Similarly, the decades after independence bore upon women another crucial task of nation-building. Pakistan’s first-ever airline, PIA’s advertisement was “On the world’s most interesting airline, our pilots have been trained for years . . . our hostesses, for centuries”. This meant that the state was now upscaling the caregiving services that they had previously been giving to their homes to shape their family’s morality.
This meant that a woman’s citizenship depended upon gendered roles in strengthening the patriarchal roles. This further constrict- ed women’s diverse ways of being as expectations from educated women increased even more.
Nation-building was also linked to development and modernization. By the turn of the 21st century and onwards, there was a lot of focus on increasing the labor force in the country and so working women were highly encouraged. At this point, education meant not only moralize the women to distinguish their families from the other uneducated lower classes but mechanize women into getting a job to appeal to the west, specifically the US, and ally with them in the Cold War era.
This was the time when the country received massive foreign assistance for girls’ education. Along with the aid came the same liberal dream of freedom and empowerment as understood in the West, which was defined by independent earning and consumerist desires.
This is not to say the previous ideal of the educated girl moralizing her home and family vanished. The perfect educated woman now had to juggle both her job and homemaking. This narrative was built in the 2012 adaptation of Mirat ul Uroos in the drama Akbari Asghari.
Akbari, being the ideal type had an office job and dreams of marrying and have children. At one point she said that she will obviously leave the job after marriage because she is not hardworking like other women. This particular point shows that there is very little room for educated girls to slack and the bar the society has set for them is really high, that if they fail to clear that high bar, they internalize they aren’t the best.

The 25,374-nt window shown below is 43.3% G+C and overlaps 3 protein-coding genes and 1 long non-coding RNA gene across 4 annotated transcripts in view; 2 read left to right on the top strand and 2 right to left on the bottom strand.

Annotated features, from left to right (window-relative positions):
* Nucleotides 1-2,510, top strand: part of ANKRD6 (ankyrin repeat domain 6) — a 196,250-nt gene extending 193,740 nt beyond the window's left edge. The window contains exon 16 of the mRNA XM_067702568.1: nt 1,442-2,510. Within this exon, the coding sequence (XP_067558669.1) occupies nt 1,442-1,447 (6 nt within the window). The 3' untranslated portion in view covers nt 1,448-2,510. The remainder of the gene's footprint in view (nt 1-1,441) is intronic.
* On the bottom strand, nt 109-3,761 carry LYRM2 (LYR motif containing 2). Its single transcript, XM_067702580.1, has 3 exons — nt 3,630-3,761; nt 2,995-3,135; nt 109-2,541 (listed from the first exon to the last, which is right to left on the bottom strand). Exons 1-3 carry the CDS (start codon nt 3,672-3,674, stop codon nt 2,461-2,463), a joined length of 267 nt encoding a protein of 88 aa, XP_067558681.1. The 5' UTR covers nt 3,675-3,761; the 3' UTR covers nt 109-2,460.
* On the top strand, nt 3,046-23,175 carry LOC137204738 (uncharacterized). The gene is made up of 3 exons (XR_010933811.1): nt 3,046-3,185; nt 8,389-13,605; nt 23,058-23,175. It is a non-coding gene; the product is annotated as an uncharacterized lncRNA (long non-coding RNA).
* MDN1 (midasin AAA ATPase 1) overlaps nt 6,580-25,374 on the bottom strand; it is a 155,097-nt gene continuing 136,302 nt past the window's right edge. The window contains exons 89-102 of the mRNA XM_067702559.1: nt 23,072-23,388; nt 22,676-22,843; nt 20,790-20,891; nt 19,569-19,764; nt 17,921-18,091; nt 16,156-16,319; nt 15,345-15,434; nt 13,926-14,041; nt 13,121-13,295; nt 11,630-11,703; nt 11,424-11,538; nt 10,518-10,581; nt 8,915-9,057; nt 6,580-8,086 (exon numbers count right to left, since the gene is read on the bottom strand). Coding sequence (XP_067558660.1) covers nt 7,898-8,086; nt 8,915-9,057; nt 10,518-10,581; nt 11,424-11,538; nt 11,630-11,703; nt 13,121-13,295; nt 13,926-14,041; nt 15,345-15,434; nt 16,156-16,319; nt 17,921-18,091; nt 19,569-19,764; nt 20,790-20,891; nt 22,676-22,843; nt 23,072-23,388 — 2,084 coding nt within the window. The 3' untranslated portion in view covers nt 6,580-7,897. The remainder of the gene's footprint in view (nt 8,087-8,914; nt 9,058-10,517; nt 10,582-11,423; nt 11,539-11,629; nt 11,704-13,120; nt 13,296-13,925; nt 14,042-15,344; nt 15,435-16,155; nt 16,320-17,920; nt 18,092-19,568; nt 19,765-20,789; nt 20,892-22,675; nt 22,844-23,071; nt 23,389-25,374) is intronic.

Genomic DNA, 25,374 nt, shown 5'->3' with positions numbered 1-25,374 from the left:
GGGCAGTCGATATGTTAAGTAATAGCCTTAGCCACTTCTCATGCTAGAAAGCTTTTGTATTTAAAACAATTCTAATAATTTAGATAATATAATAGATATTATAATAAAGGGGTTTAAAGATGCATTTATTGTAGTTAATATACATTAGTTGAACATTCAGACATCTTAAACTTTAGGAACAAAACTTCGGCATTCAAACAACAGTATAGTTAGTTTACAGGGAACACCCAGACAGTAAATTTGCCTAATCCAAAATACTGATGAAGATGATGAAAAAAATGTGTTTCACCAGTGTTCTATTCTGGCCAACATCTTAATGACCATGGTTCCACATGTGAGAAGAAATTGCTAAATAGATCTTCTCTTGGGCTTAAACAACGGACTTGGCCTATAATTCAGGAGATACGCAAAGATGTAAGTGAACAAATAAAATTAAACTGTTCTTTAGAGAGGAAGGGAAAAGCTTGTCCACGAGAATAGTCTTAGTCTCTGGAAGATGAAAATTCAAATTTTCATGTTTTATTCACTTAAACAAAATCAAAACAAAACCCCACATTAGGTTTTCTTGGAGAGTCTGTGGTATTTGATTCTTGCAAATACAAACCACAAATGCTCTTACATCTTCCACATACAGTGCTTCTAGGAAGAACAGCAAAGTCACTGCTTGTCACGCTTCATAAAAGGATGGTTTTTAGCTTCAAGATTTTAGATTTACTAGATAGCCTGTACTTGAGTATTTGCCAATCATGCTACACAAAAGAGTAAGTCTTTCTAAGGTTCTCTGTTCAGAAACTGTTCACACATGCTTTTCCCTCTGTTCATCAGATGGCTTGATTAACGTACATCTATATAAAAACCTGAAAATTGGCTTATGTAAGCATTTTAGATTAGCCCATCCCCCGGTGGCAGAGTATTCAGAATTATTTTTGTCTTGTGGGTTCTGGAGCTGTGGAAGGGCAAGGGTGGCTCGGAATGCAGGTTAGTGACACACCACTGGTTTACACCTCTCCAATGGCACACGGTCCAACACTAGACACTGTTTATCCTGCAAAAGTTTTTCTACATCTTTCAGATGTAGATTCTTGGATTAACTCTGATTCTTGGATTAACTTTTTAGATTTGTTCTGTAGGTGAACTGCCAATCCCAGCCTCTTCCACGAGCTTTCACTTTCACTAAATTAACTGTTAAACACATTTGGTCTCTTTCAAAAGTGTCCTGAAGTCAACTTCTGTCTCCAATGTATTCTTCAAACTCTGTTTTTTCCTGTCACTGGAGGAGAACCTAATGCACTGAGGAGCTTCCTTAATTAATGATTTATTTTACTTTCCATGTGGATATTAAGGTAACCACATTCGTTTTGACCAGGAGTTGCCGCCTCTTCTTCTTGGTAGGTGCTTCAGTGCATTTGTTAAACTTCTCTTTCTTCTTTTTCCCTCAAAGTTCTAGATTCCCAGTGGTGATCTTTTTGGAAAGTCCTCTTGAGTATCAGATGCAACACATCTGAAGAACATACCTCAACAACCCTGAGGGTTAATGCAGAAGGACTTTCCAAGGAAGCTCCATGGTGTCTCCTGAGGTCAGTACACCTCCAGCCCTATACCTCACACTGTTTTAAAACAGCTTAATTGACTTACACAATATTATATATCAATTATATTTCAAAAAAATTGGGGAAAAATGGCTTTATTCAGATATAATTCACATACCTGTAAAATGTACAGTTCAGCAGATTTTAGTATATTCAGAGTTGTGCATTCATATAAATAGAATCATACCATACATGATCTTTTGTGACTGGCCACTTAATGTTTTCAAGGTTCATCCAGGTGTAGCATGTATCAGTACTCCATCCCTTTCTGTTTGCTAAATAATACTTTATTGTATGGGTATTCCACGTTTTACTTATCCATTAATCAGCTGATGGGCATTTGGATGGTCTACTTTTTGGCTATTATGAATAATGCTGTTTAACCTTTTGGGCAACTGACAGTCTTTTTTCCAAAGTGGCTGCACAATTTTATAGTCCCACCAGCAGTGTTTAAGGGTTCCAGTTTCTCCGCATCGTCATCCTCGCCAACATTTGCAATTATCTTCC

Khoolji reveals the hollowness of this perfect ideal of the educated woman. In chapter four of her book, she mentions interviews of several young girls who received education through foreign SPRING Initiative.
Nadia, a 17-year-old girl, told that the new English medium education has been a “burden”. The new education had been hard which required extra tuition hours for which her family had to sacrifice their basic necessities.
She was the only girl in her village to do O Levels and all this built an extra pressure on her to get a suitable office job in the city, which she knew would be another struggle of its own. For her education was not a transformative growing experience, but a heavy loan from her family which she had to repay.
This is a guilt with which many girls who have received foreign-funded education live. Therefore, the purpose of educa- tion was not to elevate the girls, but to fit them within the larger capitalist machinery.
The construction of the educated girl always had ulterior motives which often tend to overlook to actually benefit the local girls themselves. Usually, the education agenda is imposed from above which creates much more expectations from girls than before. The discourse on girls’ education throughout history has changed but similar conformist themes have persisted throughout.
However, Moolji paints middle class, mostly urban, women’s experiences as the experience of all educated women. Women of rich upper classes are not mentioned even once, even though they have been the ones receiving quality education before and after partition and have actively taken part in the state apparatus e.g. figures like Fatima Jinnah and Benazir Bhutto.
Similarly, the experience of lower-income class women has not been mentioned at all either as if they haven’t conformed to the larger state ideology ever, and what’s the politics around them not receiving education.
Lastly, even though very relatable but the accounts of middle-class women are based on dramas, novels, posters and other secondary sources. Middle-class women themselves haven’t been interviewed at all despite being part of the major chunk of the research.